MedCity and why R&D and industry need to collaborate to innovate
Collaboration has been the driving force behind the growth of many industries — and medtech is no exception. It is, after all, a direct result of the collaboration between medical research and industry, encompassing health investors, SMEs and manufacturers. But is collaboration enough to secure medtech’s future, asks Ayesha Michandani
The launch of MedCity’s Collaborate to Innovate (C2N) programme on 15 June at King’s College London highlighted the growing importance placed on encouraging academia and industry to work together more closely. The project offers up to £100,000 of funding to SMEs seeking to work with academic research groups, and has the aim of solving problems in the life sciences/health arena, and promoting knowledge transfer and the commercialisation of innovations. While such initiatives are designed to promote innovative advances in the field, the focus appears to lie more towards the industrial sector of medtech as opposed to research and academia.
Beyond sharing and caring
Collaboration, unlike the simple act of sharing, is an active process that requires effective communication and shared motivation. It comes hand in hand with innovation. The Programme Manager of Collaborate to Innovate, Dr Riam Kanso, defines innovation as ‘novel collaborative ideas’. This is the underlying message conveyed in the government-commissioned report by the CEO of GSK (GlaxoSmithKline), Sir Andrew Witty. The overarching recommendation of 2013’s Review of universities and growth: encouraging a British invention revolution was that government should help ‘drive forward globally competitive technological ideas into real businesses’.
A year after the report was published, MedCity was launched with the aim of facilitating collaboration between research and industry by alleviating potential financial strains through schemes such as Collaborate to Innovate. So far, its initiatives have proved to be successful. For example, Angels in MedCity , an earlier scheme, pairs investors with entrepreneurs in fields including medtech. The initiative sponsored companies such as Sense Biodetection Limited, which raised over £508,000 in seed investments.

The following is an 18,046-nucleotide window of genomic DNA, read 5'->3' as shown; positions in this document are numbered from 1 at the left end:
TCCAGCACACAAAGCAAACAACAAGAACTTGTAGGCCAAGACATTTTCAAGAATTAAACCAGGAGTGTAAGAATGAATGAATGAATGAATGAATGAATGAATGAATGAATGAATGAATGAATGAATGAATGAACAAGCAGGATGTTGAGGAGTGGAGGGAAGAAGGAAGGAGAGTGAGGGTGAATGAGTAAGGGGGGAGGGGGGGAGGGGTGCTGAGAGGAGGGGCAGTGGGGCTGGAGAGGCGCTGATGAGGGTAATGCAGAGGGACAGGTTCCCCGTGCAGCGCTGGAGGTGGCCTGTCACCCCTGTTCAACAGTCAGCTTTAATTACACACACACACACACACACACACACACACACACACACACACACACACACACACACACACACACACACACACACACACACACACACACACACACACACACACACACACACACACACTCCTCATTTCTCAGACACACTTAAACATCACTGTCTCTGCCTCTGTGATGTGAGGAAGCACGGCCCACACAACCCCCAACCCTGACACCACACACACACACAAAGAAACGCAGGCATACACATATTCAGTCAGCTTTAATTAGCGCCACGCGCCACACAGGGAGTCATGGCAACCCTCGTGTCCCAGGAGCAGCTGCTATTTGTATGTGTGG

Lack of sufficient funding is a critical hindrance to effective research. This kind of research requires much more than a strong scientific method, it also needs the right equipment and resources, which cost money. Cila Herman, Professor of Mechanical Engineering at Johns Hopkins University in the US published the article Emerging technologies for the detection of melanoma: achieving better outcomes in the Journal of Clinical, Cosmetic and Investigational Dermatology in 2012. In it, she highlights the significance of funding programmes for the growth of the medtech industry: ‘The funding for technology development beyond the initial feasibility studies… funding of large-scale studies to demonstrate the effectiveness… [and] complex… lengthy governmental approval process are the main challenges to medical technology finding its way into clinical medicine.’
MedCity: building relationships
MedCity, in itself, is a collaboration between the Mayor of London and London’s three leading universities: Imperial College, King’s College London and UCL. The fourth chapter of Andrew Witty’s report focuses on universities and SMEs. While he postulates that supporting local SMEs will unveil the potential hidden within universities, the review concentrates on the increasing reliance of the UK’s economy on SMEs. More specifically, Witty discusses SME’s failings, including their lack of innovative performance in comparison to their European counterparts. Perhaps, this is a direct result of insufficient collaboration between research and industry? This concern has been addressed by the Higher Education Innovation Fund, which was created with the sole aim of supporting SME innovation. But as a result of targeting finance entirely at SMEs, the role of research groups in this collaborative model seems to have been undermined. Nevertheless, as stated by the CEO of MedCity, Sarah Haywood, ‘it is a first step towards developing an interplay between academia, industry and the health service’.